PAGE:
Domestic Dog Totems

Domestic Dog Totems

In the thousands of years since human and wolf decided to play nice around the campfire and work together for mutual survival, the dog species has exploded into a wide plethora of shapes, sizes, personalities and attributes. When I look at the wide range of books out on the market dedicated to animal totems, most of them focus directly on the wild critters, specifically the ones that seem to be more glamorous or popular. A classic example of this would be the dog’s ancestor, Canis lupus, or wolf. Given that most people these days live and work in environments far removed from the wolf, I find it useful to look to dogs for the wisdom they offer us. Sometimes it takes a dog, not a wolf, to navigate the urban jungles of today’s society.

Although the shape and function of many dogs were specifically the work of human intervention, there are also a large number of dog breeds out there that evolved to adapt to us. We can use either of these types as inspiration and adaptation in the domesticated human world we live in. For example, when I was young, my peers bullied me quite a bit in school. During high school, a girl who identified as a wolf therianthrope confronted me. She used the word “terrier” as an offensive adjective towards me. At first I was offended by this, but then it made me stop and think for a moment about all the negative connotations associated with terriers. They are small, yappy, and hyperactive. However, has anyone stopped to think about the numerous amazing qualities about them? They are good fighting dogs, have amazing endurance, are smart and quick, and they can navigate tight spots that most other dogs cannot reach. I needed those qualities in my life at that very moment.

It was then that Pit Bull Terrier appeared to me, strong and masculine, but patient. He was the inspiration that helped me navigate those halls during the rougher moments of my life. It was hard for me to be a transgendered person in an all-female Catholic environment, but Pit Bull helped give me the strength and courage I needed to weather those rough times. Admittedly, I even called on Pit Bull’s more notorious – as well as misunderstood — attribute, and ended up meeting the therianthrope girl in a deserted hallway to show her just how deep my fangs could bite. (No, I didn’t literally bite her, but I did make it clear that her choice in canine adjectives was a strategic error on her part.)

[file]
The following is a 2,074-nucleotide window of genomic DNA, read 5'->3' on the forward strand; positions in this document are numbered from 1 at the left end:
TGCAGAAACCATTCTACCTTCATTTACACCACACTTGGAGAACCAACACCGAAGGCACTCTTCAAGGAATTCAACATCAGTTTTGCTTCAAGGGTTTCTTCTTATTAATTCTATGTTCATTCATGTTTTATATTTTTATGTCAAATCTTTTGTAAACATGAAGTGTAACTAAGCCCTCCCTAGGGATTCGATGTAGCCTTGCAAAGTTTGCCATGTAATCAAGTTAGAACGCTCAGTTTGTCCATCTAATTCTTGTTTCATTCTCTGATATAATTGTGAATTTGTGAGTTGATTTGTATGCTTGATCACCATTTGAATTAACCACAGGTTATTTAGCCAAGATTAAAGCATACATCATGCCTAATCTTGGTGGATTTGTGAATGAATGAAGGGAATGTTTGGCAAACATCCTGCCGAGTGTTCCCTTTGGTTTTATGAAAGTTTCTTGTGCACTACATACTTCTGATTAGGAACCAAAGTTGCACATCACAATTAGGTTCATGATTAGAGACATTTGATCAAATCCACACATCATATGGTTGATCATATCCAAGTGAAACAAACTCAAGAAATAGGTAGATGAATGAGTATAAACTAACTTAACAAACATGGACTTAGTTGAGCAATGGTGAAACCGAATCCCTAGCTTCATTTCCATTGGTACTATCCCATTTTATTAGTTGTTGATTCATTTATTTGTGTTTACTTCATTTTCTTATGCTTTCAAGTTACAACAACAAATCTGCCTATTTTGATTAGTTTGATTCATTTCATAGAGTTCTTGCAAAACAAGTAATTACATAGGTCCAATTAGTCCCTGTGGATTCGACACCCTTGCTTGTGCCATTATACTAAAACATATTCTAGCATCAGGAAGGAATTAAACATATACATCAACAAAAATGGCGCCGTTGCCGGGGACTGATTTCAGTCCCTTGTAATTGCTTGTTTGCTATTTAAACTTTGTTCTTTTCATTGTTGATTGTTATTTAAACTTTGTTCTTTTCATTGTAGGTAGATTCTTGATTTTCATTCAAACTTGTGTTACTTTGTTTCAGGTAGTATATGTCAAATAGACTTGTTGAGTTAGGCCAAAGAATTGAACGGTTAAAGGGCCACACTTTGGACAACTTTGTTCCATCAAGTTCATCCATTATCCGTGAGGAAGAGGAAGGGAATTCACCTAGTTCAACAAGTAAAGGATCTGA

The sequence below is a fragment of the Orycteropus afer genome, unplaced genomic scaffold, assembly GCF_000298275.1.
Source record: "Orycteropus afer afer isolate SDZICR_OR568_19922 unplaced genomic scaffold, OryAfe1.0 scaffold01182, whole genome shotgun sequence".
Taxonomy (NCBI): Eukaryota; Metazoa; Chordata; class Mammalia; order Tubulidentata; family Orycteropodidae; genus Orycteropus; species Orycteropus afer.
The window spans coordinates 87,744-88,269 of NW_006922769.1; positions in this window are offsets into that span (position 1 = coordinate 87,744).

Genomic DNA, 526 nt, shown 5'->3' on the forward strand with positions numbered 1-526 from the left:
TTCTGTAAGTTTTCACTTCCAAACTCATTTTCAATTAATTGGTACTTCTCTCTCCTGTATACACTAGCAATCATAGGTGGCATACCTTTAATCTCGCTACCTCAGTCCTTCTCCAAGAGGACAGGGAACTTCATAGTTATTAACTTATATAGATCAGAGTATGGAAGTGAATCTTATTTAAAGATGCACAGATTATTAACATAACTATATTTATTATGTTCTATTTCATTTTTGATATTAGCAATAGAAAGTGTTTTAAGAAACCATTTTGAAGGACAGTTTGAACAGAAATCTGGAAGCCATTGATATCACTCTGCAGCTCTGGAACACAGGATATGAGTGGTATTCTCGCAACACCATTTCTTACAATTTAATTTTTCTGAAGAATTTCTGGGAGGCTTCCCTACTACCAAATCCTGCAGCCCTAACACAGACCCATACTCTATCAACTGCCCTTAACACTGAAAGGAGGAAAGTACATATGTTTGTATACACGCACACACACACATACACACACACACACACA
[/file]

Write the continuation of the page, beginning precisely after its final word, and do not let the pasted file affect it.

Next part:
That said, when working with domestic dog breeds as totems, it is important to keep in mind the positive as well as negative attributes of these creatures, as well as the consequences of working with these energies. For example, though the wolf is unable to adapt to the human environment, the dog is quite suited to the human environment. The dog is the wolf that was able to assimilate into human society and make it its home.

When choosing to work with dog breeds as totems, you should approach it with the same consideration you would use when considering a dog for adoption. What role or function does this dog play amongst humans? Is this breed a working dog such as a Mastiff, a herding dog such as a Border Collie, or a companion dog such as a Pomeranian? Are there any genetic (such as hip dysplasia or deafness) or psychological concerns in this particular breed of dog, and if so, how do you plan to work around that? When questing for your domestic canine totem, do not be dismissive of the little Chihuahua when you were expecting the noble and fearless German Shepherd. Think of the patterns going on in your life right now that would warrant the appearance of this little dog. Hell, when my father was young, his Chihuahua “Honeybee” was the terror of the entire neighborhood. Big German Shepherds would be seen tearing down the road, tail between their legs and yipping madly, little Honeybee at their heels. The saying, “It isn’t the size of the dog in the fight, but the size of the fight in the dog,” rings very true in this case. Of course, it doesn’t boil down to fighting or having the fiercest and most glamorous dog. For example, if you are a workaholic and a toy dog such as a Havanese or Yorkshire Terrier comes to you, perhaps you need to lighten up a little and learn how to play more.